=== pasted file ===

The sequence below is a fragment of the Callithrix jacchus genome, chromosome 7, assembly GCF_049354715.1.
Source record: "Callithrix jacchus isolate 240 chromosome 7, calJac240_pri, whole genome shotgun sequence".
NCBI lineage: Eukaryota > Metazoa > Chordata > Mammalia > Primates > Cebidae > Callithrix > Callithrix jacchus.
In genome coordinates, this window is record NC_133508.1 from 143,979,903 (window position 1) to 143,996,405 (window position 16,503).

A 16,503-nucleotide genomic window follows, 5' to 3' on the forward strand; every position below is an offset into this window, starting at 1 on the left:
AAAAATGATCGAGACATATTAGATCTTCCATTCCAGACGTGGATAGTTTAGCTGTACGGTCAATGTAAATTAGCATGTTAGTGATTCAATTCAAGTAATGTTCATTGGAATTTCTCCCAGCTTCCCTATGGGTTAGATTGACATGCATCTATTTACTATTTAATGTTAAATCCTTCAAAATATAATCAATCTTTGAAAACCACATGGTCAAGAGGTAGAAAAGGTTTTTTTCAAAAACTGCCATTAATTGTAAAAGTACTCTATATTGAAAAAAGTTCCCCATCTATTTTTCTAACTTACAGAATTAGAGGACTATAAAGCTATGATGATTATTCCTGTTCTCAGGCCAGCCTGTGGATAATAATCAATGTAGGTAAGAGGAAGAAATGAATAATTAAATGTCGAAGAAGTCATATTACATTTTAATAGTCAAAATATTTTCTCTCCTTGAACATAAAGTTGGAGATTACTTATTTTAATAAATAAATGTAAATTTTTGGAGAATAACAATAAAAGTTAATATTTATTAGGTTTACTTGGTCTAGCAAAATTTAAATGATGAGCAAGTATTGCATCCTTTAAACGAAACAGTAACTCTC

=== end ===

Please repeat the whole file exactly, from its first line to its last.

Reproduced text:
The sequence below is a fragment of the Callithrix jacchus genome, chromosome 7, assembly GCF_049354715.1.
Source record: "Callithrix jacchus isolate 240 chromosome 7, calJac240_pri, whole genome shotgun sequence".
NCBI lineage: Eukaryota > Metazoa > Chordata > Mammalia > Primates > Cebidae > Callithrix > Callithrix jacchus.
In genome coordinates, this window is record NC_133508.1 from 143,979,903 (window position 1) to 143,996,405 (window position 16,503).

A 16,503-nucleotide genomic window follows, 5' to 3' on the forward strand; every position below is an offset into this window, starting at 1 on the left:
AAAAATGATCGAGACATATTAGATCTTCCATTCCAGACGTGGATAGTTTAGCTGTACGGTCAATGTAAATTAGCATGTTAGTGATTCAATTCAAGTAATGTTCATTGGAATTTCTCCCAGCTTCCCTATGGGTTAGATTGACATGCATCTATTTACTATTTAATGTTAAATCCTTCAAAATATAATCAATCTTTGAAAACCACATGGTCAAGAGGTAGAAAAGGTTTTTTTCAAAAACTGCCATTAATTGTAAAAGTACTCTATATTGAAAAAAGTTCCCCATCTATTTTTCTAACTTACAGAATTAGAGGACTATAAAGCTATGATGATTATTCCTGTTCTCAGGCCAGCCTGTGGATAATAATCAATGTAGGTAAGAGGAAGAAATGAATAATTAAATGTCGAAGAAGTCATATTACATTTTAATAGTCAAAATATTTTCTCTCCTTGAACATAAAGTTGGAGATTACTTATTTTAATAAATAAATGTAAATTTTTGGAGAATAACAATAAAAGTTAATATTTATTAGGTTTACTTGGTCTAGCAAAATTTAAATGATGAGCAAGTATTGCATCCTTTAAACGAAACAGTAACTCTC